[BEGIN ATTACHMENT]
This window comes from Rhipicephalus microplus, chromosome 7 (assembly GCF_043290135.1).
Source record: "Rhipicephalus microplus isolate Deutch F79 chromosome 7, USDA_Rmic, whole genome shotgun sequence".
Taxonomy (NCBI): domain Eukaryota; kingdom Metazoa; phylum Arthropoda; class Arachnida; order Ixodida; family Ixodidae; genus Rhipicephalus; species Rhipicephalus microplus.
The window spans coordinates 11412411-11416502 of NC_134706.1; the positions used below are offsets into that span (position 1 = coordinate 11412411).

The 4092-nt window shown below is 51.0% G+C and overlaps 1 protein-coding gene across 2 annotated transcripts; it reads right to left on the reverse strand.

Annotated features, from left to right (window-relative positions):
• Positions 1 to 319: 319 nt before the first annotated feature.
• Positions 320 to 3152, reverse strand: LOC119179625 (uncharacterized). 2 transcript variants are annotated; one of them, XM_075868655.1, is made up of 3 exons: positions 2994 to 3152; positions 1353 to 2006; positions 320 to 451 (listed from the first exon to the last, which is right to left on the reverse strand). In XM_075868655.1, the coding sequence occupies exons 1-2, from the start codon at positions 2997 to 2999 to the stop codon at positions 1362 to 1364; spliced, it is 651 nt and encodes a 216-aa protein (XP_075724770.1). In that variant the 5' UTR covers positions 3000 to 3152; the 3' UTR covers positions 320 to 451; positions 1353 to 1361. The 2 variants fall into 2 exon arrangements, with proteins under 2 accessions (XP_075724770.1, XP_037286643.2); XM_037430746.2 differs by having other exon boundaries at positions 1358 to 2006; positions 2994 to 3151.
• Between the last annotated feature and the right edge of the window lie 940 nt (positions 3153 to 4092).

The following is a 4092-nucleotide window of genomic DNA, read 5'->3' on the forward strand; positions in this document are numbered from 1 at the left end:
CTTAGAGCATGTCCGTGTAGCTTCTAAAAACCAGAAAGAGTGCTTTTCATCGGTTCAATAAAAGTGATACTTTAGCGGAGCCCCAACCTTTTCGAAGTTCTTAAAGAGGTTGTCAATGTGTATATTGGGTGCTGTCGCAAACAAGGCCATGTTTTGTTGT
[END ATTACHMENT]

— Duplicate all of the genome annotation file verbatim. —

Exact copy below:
This window comes from Rhipicephalus microplus, chromosome 7 (assembly GCF_043290135.1).
Source record: "Rhipicephalus microplus isolate Deutch F79 chromosome 7, USDA_Rmic, whole genome shotgun sequence".
Taxonomy (NCBI): domain Eukaryota; kingdom Metazoa; phylum Arthropoda; class Arachnida; order Ixodida; family Ixodidae; genus Rhipicephalus; species Rhipicephalus microplus.
The window spans coordinates 11412411-11416502 of NC_134706.1; the positions used below are offsets into that span (position 1 = coordinate 11412411).

The 4092-nt window shown below is 51.0% G+C and overlaps 1 protein-coding gene across 2 annotated transcripts; it reads right to left on the reverse strand.

Annotated features, from left to right (window-relative positions):
• Positions 1 to 319: 319 nt before the first annotated feature.
• Positions 320 to 3152, reverse strand: LOC119179625 (uncharacterized). 2 transcript variants are annotated; one of them, XM_075868655.1, is made up of 3 exons: positions 2994 to 3152; positions 1353 to 2006; positions 320 to 451 (listed from the first exon to the last, which is right to left on the reverse strand). In XM_075868655.1, the coding sequence occupies exons 1-2, from the start codon at positions 2997 to 2999 to the stop codon at positions 1362 to 1364; spliced, it is 651 nt and encodes a 216-aa protein (XP_075724770.1). In that variant the 5' UTR covers positions 3000 to 3152; the 3' UTR covers positions 320 to 451; positions 1353 to 1361. The 2 variants fall into 2 exon arrangements, with proteins under 2 accessions (XP_075724770.1, XP_037286643.2); XM_037430746.2 differs by having other exon boundaries at positions 1358 to 2006; positions 2994 to 3151.
• Between the last annotated feature and the right edge of the window lie 940 nt (positions 3153 to 4092).

The following is a 4092-nucleotide window of genomic DNA, read 5'->3' on the forward strand; positions in this document are numbered from 1 at the left end:
CTTAGAGCATGTCCGTGTAGCTTCTAAAAACCAGAAAGAGTGCTTTTCATCGGTTCAATAAAAGTGATACTTTAGCGGAGCCCCAACCTTTTCGAAGTTCTTAAAGAGGTTGTCAATGTGTATATTGGGTGCTGTCGCAAACAAGGCCATGTTTTGTTGT